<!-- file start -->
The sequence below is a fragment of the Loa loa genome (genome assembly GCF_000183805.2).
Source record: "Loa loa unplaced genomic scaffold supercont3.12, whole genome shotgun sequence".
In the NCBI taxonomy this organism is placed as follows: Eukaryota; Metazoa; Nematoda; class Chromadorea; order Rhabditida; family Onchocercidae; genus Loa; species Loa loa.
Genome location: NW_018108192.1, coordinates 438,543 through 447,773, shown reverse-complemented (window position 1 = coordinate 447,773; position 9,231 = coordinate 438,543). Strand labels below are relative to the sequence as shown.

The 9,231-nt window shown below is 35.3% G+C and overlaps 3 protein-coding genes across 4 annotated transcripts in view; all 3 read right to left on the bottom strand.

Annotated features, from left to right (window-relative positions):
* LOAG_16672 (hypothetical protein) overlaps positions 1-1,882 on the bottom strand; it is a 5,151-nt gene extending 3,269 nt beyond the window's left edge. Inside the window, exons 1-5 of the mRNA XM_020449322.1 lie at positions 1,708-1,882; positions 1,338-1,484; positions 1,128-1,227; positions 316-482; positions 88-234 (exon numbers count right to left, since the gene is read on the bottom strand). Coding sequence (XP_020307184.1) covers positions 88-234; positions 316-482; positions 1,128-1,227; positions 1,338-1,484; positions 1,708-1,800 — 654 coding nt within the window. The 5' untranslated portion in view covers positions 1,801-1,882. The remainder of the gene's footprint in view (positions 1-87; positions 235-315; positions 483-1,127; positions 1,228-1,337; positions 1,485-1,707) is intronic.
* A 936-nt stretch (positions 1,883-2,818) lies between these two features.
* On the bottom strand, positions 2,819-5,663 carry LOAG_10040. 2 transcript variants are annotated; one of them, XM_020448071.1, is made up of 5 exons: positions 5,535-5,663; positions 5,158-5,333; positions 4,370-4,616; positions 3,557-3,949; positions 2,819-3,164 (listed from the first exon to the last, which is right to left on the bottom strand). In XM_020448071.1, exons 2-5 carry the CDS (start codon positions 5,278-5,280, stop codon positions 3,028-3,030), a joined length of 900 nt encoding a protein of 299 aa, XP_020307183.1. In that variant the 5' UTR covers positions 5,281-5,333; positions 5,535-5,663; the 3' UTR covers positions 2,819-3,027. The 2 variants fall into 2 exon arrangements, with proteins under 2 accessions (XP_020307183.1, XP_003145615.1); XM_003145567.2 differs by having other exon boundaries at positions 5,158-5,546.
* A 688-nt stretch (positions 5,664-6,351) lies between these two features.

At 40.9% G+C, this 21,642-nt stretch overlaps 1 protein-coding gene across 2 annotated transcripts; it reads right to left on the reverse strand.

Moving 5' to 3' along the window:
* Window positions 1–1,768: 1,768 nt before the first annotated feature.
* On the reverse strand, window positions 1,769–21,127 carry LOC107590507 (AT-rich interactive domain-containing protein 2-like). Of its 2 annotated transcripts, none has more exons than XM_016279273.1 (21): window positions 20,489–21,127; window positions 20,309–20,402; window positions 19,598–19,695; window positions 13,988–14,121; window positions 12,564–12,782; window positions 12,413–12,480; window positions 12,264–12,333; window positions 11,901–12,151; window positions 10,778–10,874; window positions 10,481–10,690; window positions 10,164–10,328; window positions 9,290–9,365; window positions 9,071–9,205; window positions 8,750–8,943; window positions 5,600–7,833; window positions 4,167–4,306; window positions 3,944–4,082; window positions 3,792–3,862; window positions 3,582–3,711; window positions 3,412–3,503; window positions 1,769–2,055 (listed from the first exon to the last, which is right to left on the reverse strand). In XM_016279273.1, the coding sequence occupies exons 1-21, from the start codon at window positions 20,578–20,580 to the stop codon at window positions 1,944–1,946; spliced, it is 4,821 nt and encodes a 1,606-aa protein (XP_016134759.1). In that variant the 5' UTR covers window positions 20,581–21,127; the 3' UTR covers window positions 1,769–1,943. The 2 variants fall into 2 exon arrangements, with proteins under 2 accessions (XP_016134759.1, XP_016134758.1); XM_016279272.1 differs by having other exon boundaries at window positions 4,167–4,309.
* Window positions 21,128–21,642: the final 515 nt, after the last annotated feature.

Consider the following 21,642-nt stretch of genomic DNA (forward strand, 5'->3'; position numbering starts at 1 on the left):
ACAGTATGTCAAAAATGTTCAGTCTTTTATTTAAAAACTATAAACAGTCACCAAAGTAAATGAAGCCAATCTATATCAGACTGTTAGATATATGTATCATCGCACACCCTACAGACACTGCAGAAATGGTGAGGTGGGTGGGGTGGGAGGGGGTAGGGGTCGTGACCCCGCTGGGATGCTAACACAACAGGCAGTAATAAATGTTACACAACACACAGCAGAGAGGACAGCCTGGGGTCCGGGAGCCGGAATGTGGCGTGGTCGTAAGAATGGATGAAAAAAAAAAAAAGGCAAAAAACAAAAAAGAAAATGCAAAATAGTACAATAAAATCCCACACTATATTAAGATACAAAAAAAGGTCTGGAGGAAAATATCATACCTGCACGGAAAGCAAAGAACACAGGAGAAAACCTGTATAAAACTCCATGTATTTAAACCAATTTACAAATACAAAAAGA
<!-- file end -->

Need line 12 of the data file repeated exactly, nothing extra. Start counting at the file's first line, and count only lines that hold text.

Moving 5' to 3' along the window: